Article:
YES!! The lack of sleep and not understanding WHY isn’t my baby sleeping. It was during the first week when I started the nighttime routine and we had those bad nights that I wanted to give up. But I told myself, Stick with it, babies do so well with some sort of schedule. Glad I stayed with it.
What worked great? What was really easy about it?
For my household, honestly the schedule/routine is what works best for us. Tripp thrives on it. He knows what to expect in his day. Yes, there are days when we have to make adjustments but all in all it’s the routine. If you think about it, we as adults have everyday routines – why wouldn’t a baby?
Do you remember the first night that you had more than five hours of sleep in a row? The first night that you had eight hours of sleep?
Yes, clear as day because I was so excited! I think Tripp was seven or eight weeks old and he slept for five hours. It’s amazing what a full five hours does to you!! Now, a full night’s rest came gradually. He would go longer and longer through the night. But pretty sure he was four or five months old, although I don’t remember for sure.
Did you find that you had to modify your plan along the way at all to work for you and Tripp?
Maybe here or there. As he got closer to two he maybe goes to bed a little later.
In terms of nursing, how did you work out dropping feedings, especially the nighttime feedings? At what age did you start doing this?
Nighttime feeds Tripp did that all on his own. As he slept longer there was no need to wake him. There was a point when I realized – I think it was the 5 a.m. feed – that he didn’t really want the milk, just me. So I would rock him instead of feed. He would go back to sleep. He would sleep an hour or so longer. After awhile I wouldn’t go to him and he self-soothed himself back to sleep.
Dropping feeds in general was harder on me than him. He had no problem. He didn’t really care. But I took my time. I started around 10 1/2 months. I would drop one feed every two weeks. I wanted to give my body and hormones enough time to adjust. I had saved up on pumped breast milk for this purpose. My doctor told me that I could mix whole milk and my milk to help my weaning at nine months but I waited until 10 1/2. I started with the afternoon feeds and went on from there. My last two were nighttime and morning. When I got down to just one feed I waited about two weeks, letting myself mentally prepare for this amazing bonding experience to end. Tripp must have known it was the last feed because it was perfect. He looked up at me with the most precious smile and giggled a little and latched. It was perfect in my eyes. Tripp was 13-months-old when that relationship ended. It took me two months.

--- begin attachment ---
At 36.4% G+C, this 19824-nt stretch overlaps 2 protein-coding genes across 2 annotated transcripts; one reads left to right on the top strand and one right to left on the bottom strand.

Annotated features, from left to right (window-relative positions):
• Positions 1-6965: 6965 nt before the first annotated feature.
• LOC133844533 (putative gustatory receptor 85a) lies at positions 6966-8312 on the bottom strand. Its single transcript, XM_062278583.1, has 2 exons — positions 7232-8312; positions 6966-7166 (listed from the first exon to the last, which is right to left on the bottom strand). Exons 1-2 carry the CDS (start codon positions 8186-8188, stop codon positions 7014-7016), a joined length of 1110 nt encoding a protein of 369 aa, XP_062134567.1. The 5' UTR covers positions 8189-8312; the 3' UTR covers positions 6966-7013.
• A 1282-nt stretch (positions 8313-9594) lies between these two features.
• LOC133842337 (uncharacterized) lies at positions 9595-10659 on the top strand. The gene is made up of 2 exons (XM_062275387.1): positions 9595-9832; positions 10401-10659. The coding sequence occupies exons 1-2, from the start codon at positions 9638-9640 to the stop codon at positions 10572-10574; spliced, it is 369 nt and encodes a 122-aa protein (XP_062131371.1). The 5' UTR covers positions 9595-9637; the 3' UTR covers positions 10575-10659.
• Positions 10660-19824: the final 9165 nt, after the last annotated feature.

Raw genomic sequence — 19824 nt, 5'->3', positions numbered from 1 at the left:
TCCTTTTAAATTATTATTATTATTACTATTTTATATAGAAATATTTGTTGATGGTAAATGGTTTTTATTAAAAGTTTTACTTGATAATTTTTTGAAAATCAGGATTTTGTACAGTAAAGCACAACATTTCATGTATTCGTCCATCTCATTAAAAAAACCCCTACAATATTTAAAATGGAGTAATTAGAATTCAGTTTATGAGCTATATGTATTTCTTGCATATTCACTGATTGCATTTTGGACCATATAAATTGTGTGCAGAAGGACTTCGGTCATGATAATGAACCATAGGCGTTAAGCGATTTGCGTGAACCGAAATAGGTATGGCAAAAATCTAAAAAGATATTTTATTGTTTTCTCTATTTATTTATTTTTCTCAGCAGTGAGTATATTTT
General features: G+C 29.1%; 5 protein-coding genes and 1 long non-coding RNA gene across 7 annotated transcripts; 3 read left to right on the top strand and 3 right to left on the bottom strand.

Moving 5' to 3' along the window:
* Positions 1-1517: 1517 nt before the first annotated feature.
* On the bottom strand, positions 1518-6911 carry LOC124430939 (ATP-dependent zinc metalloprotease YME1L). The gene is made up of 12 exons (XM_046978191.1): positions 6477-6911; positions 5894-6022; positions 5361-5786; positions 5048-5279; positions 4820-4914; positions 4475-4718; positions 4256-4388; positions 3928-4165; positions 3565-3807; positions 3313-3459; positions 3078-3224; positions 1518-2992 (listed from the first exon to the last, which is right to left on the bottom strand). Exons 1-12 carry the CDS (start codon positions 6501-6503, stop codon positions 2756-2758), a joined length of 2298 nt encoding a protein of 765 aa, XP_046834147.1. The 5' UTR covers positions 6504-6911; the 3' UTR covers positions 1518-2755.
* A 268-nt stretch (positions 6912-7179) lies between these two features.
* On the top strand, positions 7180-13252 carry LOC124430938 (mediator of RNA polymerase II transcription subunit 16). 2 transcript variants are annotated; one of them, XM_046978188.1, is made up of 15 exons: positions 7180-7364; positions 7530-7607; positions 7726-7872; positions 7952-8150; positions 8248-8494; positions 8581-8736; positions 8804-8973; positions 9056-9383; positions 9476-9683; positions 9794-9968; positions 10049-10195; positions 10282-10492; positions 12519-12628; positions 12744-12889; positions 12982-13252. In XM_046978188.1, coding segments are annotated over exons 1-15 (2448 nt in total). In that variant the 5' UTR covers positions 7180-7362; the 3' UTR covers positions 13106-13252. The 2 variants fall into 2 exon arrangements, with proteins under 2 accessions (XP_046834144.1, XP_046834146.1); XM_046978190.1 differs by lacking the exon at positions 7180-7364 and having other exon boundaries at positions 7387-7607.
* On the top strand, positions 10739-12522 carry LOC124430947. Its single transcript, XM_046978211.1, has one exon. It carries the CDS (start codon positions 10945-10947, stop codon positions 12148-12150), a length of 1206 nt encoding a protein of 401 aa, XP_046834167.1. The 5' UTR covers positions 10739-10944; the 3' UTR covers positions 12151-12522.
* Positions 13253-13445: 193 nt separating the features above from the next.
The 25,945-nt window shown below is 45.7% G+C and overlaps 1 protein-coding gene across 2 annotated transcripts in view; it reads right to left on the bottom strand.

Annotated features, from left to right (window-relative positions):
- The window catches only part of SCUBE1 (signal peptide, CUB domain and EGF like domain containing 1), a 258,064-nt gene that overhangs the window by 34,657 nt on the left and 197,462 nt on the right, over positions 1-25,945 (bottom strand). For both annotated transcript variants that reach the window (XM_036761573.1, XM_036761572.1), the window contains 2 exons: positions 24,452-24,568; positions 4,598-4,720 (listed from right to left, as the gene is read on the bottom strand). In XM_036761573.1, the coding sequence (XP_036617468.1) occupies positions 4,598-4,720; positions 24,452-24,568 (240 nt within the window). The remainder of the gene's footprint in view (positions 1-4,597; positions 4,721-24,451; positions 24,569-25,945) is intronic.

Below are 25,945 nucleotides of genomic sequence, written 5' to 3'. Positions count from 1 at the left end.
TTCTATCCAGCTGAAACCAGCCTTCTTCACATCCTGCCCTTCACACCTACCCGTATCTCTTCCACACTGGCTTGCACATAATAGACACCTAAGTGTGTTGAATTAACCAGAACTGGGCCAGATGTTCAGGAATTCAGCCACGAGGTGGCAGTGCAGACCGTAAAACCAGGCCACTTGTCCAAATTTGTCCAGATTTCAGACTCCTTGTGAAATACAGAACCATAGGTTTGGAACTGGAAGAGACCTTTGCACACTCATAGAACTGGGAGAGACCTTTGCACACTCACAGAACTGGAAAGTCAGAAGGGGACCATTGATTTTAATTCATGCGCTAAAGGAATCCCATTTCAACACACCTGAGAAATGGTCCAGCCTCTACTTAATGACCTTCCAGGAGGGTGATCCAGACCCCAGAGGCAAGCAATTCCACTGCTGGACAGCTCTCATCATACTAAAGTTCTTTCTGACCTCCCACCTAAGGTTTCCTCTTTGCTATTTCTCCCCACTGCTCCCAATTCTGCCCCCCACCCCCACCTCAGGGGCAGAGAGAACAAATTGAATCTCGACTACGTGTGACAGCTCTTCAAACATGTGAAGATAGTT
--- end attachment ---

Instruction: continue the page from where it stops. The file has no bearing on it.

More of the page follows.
What would you do when things such as traveling, colds, shots changed things? (i.e woke Tripp up in the middle of the night!) Would you find that he could get back onto his schedule pretty quickly?
Traveling: I really try to stick with the same schedule as much as possible. If we need to drive for several hours I would try to do that during nap hours. But if that couldn’t happen I would just go with it. If there’s a day he doesn’t get a nap he usually makes it up the next day with sleeping-in or napping longer.
Colds & Shots: They don’t really affect Tripp. He may wake at night because he needs me or wants me, but I keep him in bed and tend to him there.
I find that Tripp or kids in general thrive on a schedule so, yes, he easily gets right back at it if he’s off at all.
Would you try the same method with your next baby?
Yes, 100%. My Tripp is a really good sleeper. Not sure if it’s what I did or if he just likes sleep. But I would stick with what I did for sure or at least try again.
What is Tripp’s sleep schedule like now, at age 2?
Pretty much the same – milk, bath most nights, bedtime a little after. He goes down around 7:30 p.m. and sleeps until between 6 a.m. – 7 a.m. The only thing that has significantly changed is that I transitioned him into a “big boy bed” for nighttime. And for naps he takes only one – down at noon and sleeps around three to four hours.
Anything else to add?
I have to say that breastfeeding my Tripp for 13 months was the best achievement in my life. Besides giving birth this is the most rewarding but challenging thing I’ve ever done. I have never been more proud of myself. And you should be too! 😉
Thank you so much Brittany! I know that new moms and even moms who are onto their second baby (me!) will find this so helpful. Babies are all so different but I couldn’t agree more that a schedule is key. Readers can give your schedule a try and the detail you shared with us of what worked and how it worked will be refreshing for those moments when giving up seems like the best idea – so happy to hear from a mom who stuck it out, did what she needed to do (I would totally have needed to sleep in Rad’s room too) and got to a healthy (sleep-filled!) end result for mom and baby. You’re the best.